National Geographic brings its Explorer programme to India for school children

Jul 28 2014, 01:33 IST
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SummaryNational Geographic Explorer, a dedicated programme for science and English that is used by leading schools globally...

National Geographic Explorer, a dedicated programme for science and English that is used by leading schools globally, is now in India. The Explorer education programme aims to increase the interest about science and nature amongst students and also exposes them to high standards of the English language. Francis Downey, vice-president and publisher, National Geographic Explorer Magazines, said on the occasion that the target of this programme is to cover 1 lakh students over the next two years, out of which they are looking at enrolling 30,000 students from government schools. “This is a big upside for government schools in India, for both teachers and students, as it can bridge the content divide. In the long run, we also aim to cover 10 lakh students spread across public and private schools.”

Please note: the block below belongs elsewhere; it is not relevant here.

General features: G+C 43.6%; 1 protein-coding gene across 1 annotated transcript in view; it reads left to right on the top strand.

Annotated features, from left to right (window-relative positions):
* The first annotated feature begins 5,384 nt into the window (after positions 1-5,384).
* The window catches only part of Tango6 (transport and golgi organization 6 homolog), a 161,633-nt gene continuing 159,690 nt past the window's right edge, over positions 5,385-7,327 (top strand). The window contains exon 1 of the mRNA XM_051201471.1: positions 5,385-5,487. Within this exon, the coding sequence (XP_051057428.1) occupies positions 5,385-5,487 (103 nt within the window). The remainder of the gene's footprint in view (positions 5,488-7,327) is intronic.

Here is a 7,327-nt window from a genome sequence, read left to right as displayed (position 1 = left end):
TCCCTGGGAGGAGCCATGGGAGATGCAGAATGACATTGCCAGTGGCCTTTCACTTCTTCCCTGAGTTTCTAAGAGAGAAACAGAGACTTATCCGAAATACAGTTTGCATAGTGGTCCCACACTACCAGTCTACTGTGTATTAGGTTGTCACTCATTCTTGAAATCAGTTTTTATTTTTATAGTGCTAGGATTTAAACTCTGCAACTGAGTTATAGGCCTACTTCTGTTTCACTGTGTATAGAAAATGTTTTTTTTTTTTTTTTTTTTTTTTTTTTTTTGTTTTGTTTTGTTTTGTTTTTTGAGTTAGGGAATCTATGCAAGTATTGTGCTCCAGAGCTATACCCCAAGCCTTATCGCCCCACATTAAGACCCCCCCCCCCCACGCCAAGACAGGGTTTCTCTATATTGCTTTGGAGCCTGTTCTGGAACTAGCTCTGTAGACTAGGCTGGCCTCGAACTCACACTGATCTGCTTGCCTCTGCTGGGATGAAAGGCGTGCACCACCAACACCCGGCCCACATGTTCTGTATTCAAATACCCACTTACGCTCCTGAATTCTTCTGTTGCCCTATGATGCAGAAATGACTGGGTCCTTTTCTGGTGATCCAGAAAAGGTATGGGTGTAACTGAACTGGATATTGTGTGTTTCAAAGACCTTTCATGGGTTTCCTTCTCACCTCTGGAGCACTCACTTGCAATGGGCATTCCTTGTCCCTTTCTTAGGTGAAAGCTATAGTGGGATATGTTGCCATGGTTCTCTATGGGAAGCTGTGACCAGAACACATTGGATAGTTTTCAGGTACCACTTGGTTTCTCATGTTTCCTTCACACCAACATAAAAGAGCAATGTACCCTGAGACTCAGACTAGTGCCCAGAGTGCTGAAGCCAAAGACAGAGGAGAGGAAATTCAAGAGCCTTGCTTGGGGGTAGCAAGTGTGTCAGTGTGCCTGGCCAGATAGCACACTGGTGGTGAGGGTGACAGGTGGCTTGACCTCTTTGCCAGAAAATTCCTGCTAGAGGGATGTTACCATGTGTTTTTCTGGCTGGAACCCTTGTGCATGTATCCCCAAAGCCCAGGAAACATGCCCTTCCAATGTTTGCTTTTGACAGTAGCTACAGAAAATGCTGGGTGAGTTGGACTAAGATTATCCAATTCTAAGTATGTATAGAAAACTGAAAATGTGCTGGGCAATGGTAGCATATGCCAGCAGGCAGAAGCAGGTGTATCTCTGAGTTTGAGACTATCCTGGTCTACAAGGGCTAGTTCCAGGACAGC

Talking about the key differentiators of the Explorer programme, Downey said, “One, all the content that comes in the Explorer programme is original. Two, given the depth and vastness of the resources available, this programme is reasonably priced. Three, the primary focus of the programme is to increase engagement, liking and curiosity of children towards science. And four, the HD audio-video content is engaging.” On the pricing of the programme, he added, “The content would cost around R1,500 per child.”

Over the next few weeks, National Geographic Explorer aims to reach out to relevant stakeholders in the primary education space and is meeting regulatory authorities, principals, school directors, teachers and NGOs across cities. “We plan to engage with over 80 schools in the next two weeks,” Downey said.

Apart from this, National Geographic Explorer is also in talks with CBSE to understand its imperatives and how to increase alignment with its curriculum for subjects such as science, geography and English.

While Indian scientist Romulus Whitaker’s work has been featured in the Explorer magazine, as far as further developing content is concerned, National Geographic Explorer is in talks with several other Indian scientists. “We are willing to fund the research of Indian scientists as well as publish their work in the Explorer.”

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